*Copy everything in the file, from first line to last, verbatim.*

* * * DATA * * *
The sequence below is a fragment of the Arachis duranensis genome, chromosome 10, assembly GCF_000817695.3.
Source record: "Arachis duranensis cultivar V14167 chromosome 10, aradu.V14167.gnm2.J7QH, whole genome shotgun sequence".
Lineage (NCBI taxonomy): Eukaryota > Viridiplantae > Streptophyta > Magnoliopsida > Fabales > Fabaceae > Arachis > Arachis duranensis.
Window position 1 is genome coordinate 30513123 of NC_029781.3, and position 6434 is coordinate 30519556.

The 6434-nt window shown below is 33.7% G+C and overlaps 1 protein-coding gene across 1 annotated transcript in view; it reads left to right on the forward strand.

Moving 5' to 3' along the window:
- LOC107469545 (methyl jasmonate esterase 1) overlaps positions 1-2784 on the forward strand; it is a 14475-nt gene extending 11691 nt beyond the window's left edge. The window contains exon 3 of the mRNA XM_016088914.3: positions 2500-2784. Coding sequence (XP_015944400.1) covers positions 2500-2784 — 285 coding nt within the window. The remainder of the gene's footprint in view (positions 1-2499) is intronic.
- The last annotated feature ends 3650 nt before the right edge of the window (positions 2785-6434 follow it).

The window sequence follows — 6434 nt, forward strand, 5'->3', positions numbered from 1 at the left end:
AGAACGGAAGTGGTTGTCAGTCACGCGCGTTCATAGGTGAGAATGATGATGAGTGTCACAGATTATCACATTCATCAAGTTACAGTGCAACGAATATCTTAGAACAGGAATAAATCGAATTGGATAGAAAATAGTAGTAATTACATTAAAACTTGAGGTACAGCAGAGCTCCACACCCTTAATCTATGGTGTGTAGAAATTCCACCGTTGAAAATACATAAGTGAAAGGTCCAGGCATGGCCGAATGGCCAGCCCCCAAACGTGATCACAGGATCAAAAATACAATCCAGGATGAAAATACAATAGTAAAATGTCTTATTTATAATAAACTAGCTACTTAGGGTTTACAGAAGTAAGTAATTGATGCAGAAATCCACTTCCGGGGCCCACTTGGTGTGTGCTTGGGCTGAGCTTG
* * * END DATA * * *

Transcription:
The sequence below is a fragment of the Arachis duranensis genome, chromosome 10, assembly GCF_000817695.3.
Source record: "Arachis duranensis cultivar V14167 chromosome 10, aradu.V14167.gnm2.J7QH, whole genome shotgun sequence".
Lineage (NCBI taxonomy): Eukaryota > Viridiplantae > Streptophyta > Magnoliopsida > Fabales > Fabaceae > Arachis > Arachis duranensis.
Window position 1 is genome coordinate 30513123 of NC_029781.3, and position 6434 is coordinate 30519556.

The 6434-nt window shown below is 33.7% G+C and overlaps 1 protein-coding gene across 1 annotated transcript in view; it reads left to right on the forward strand.

Moving 5' to 3' along the window:
- LOC107469545 (methyl jasmonate esterase 1) overlaps positions 1-2784 on the forward strand; it is a 14475-nt gene extending 11691 nt beyond the window's left edge. The window contains exon 3 of the mRNA XM_016088914.3: positions 2500-2784. Coding sequence (XP_015944400.1) covers positions 2500-2784 — 285 coding nt within the window. The remainder of the gene's footprint in view (positions 1-2499) is intronic.
- The last annotated feature ends 3650 nt before the right edge of the window (positions 2785-6434 follow it).

The window sequence follows — 6434 nt, forward strand, 5'->3', positions numbered from 1 at the left end:
AGAACGGAAGTGGTTGTCAGTCACGCGCGTTCATAGGTGAGAATGATGATGAGTGTCACAGATTATCACATTCATCAAGTTACAGTGCAACGAATATCTTAGAACAGGAATAAATCGAATTGGATAGAAAATAGTAGTAATTACATTAAAACTTGAGGTACAGCAGAGCTCCACACCCTTAATCTATGGTGTGTAGAAATTCCACCGTTGAAAATACATAAGTGAAAGGTCCAGGCATGGCCGAATGGCCAGCCCCCAAACGTGATCACAGGATCAAAAATACAATCCAGGATGAAAATACAATAGTAAAATGTCTTATTTATAATAAACTAGCTACTTAGGGTTTACAGAAGTAAGTAATTGATGCAGAAATCCACTTCCGGGGCCCACTTGGTGTGTGCTTGGGCTGAGCTTG